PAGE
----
I found a very interesting duck in Logan today, a "Brewer's Duck". The famous ornithologist John James Audubon described this species in 1840 on the basis of a specimen he collected in Louisiana. He mentioned that he had been unable to procure a second specimen, and that he thought this species was probably closely related to both Mallards and Gadwall. He was more right than he knew. We now know that this "species" is in fact not a species at all: it is a hybrid between a Mallard and a Gadwall.
I wasn't able to photograph the bird I saw, unfortunately. I got distant looks at it through my spotting scope, but as I moved closer to take some photos, it flew away to the south and out of sight. But, a very similar bird was found by Carl Ingwell and Jeff Bilsky less than an hour's drive from here on the Great Salt Lake exactly one week ago. (Photos of that bird are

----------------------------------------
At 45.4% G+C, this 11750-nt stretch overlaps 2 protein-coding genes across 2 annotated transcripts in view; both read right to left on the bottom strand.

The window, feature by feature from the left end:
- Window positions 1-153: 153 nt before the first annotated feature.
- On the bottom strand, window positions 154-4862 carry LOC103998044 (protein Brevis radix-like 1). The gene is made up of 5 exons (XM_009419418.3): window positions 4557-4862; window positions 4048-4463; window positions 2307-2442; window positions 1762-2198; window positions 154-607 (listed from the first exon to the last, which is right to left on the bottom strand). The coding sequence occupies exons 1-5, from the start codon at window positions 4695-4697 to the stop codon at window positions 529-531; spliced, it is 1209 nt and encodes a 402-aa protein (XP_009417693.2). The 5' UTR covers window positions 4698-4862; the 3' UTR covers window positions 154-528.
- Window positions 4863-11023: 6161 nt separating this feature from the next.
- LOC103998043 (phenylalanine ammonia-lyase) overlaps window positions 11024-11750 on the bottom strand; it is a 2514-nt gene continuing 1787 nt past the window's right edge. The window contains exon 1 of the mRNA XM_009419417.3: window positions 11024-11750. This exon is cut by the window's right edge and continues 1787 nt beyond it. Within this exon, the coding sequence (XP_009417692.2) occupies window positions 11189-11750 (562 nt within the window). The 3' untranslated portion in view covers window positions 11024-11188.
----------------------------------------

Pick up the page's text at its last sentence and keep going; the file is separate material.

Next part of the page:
This hybrid combination is rare, as are all hybrid combinations. It's the rarity of hybrids that keep species discrete from one another. However, ducks are famous (or notorious) for the amount of hybridization between species, relative to other taxa. For example, see this blog post for a series of beautiful duck hybrids, including the Brewer's Duck. My favorites are the Mallard x Red-crested Pochard, and the Mallard x Wood Duck. Keep an eye out for unexpected hybrid combinations at a pond near you. You never know what beautiful combinations might turn up!